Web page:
ACTING CHAIR: On the surface, it looks as though a lot of work has gone into it. What would inhibit the implementation of your voluntary scheme—or will it be compulsory? What are you hoping? What is the industry hoping?

Mr Galvin : The industry is hoping that it is going to deliver benefits and be practical and work. So that is the key—to see, once the project is finished, whether it is going to confirm that is the case. Then the industry is going to see how much it is going to cost. Is it going to cost more? Is it going to be cost-neutral? Is it going to cost less? So they are the primary things that the industry has to look at. That is why it has been done to the death. It has been a rigorous R&D program.

ACTING CHAIR: Mr Galvin, the next step is to tick off by the industry or discussion by the industry. I think you said in your opening statement or your opening answer when that is, but I missed it. How far away are we?

Mr Galvin : We would envisage it would be in the April or May period.

ACTING CHAIR: It will be interesting to see how you go because there has been a fair bit of work. The best part about it, and I will reserve my comments on that, is that on the surface it is industry driven at this stage.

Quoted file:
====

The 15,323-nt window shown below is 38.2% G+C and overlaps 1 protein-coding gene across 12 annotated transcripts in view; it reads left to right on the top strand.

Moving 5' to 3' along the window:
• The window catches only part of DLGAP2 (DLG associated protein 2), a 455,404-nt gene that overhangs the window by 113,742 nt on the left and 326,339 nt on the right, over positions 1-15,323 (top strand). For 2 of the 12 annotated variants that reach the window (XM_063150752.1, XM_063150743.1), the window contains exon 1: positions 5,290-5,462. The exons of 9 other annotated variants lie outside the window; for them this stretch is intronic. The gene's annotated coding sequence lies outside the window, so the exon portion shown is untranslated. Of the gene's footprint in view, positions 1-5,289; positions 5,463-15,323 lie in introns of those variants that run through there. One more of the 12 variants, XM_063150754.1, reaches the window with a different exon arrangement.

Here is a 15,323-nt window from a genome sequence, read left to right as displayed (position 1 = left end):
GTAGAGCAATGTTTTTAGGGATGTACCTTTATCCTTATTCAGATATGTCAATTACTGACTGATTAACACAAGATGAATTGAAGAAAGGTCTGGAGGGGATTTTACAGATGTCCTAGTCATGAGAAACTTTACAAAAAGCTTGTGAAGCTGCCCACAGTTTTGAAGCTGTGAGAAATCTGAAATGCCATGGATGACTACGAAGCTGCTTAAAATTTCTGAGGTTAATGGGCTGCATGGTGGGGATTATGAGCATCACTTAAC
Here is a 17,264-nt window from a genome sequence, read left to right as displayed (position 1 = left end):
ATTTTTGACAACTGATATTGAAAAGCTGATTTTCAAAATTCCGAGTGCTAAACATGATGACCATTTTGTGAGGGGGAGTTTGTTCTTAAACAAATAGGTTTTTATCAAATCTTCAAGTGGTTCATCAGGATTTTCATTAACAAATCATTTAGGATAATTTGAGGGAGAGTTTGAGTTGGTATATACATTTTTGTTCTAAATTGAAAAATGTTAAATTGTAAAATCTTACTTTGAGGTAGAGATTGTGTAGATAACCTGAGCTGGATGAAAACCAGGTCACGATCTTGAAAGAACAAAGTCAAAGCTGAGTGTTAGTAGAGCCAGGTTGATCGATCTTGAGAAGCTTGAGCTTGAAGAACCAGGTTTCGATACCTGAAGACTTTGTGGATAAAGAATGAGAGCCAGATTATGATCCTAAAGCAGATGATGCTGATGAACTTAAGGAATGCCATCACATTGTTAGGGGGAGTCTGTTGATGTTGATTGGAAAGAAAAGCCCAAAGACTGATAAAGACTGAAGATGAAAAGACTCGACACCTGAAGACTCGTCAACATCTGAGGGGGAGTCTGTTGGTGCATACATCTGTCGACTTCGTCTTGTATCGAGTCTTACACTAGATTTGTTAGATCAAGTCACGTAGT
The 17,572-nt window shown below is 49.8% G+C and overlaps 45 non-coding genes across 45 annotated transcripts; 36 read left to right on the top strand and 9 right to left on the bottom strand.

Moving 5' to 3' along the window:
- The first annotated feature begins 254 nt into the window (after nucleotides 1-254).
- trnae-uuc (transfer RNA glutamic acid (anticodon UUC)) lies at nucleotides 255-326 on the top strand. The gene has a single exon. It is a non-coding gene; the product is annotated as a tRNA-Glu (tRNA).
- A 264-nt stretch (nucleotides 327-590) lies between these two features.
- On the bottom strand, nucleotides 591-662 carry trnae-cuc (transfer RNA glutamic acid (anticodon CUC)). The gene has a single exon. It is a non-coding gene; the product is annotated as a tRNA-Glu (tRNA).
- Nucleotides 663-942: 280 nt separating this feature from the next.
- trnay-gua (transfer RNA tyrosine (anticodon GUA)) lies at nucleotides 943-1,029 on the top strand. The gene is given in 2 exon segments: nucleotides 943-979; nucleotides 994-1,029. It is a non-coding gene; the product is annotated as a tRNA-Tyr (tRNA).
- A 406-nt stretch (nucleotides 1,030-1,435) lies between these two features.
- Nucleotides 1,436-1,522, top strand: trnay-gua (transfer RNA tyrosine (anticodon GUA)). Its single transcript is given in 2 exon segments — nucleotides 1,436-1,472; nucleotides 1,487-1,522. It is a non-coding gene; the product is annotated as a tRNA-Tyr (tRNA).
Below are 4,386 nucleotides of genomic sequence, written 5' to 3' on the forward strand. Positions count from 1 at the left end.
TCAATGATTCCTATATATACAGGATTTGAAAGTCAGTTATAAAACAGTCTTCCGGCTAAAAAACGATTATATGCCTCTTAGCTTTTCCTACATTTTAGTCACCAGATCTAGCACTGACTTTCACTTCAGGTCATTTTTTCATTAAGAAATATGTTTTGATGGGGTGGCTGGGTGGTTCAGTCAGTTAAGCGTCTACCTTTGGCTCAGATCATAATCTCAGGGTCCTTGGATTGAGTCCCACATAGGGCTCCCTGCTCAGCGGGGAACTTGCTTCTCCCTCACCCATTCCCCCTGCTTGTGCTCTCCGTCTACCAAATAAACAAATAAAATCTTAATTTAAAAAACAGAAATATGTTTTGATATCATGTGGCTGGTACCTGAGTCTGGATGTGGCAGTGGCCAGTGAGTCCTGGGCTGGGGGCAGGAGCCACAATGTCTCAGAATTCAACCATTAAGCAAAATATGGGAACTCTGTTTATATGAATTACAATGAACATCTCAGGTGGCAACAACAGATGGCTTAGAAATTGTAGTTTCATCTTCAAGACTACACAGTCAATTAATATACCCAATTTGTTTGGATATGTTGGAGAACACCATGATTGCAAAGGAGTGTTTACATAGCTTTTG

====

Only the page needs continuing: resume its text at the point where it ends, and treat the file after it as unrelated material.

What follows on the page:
Mr Galvin : It is industry driven. Sam will correct me. We have had a government officer on the working party. We did not want to do it in isolation from the department. The department has been there along the journey, inputting et cetera. I thank the department for that, for being involved in that. I think it has been good that we have been able to work like that in cooperation.

ACTING CHAIR: On the back page of LGAP you have got a table with ticks on. There are conditions or bits and pieces there, so to speak, where you have highlighted where they are already in there. You have ESCAS and then you have gone further to say what is in ESCAS and what is in LGAP. Is there another table where there may be stuff that is not in either?

Mr Galvin : I would not think so. It has been rigorously assessed. I would not think so. I think we have covered the bases.

ACTING CHAIR: It is not trying to circumvent certain parts?

Mr Galvin : Exactly.

ACTING CHAIR: We cannot ask you much more now on that. But what I do want to ask you about—and I said earlier I am waiting for somewhere else later tonight to ask this—is exports. I was in China the week before last. I was at Huizhou. Are you aware of the facility there, with Hutchison Ports at Huizhou, with the abattoir being built?

Mr Galvin : Only anecdotally. No, I would not be able to put any input into it.

ACTING CHAIR: That is fine, Mr Galvin. Thank you very much. I do not have any further questions.

Senator EDWARDS: I will put mine on notice.

ACTING CHAIR: Senator Siewert? No. Senator Bullock? Gentlemen, thank you very much.

Mr Galvin : Thank you.

ACTING CHAIR: Did you want to stay longer? You sound disappointed.

Mr Galvin : I always enjoy being here.

ACTING CHAIR: That is because we do not yell at you anymore!

Senator Ruston: Some of your colleagues may not say the same thing!

ACTING CHAIR: Well, we could, but do not give us any reason to.

Mr Galvin : Thank you.

ACTING CHAIR: Thanks, gentlemen.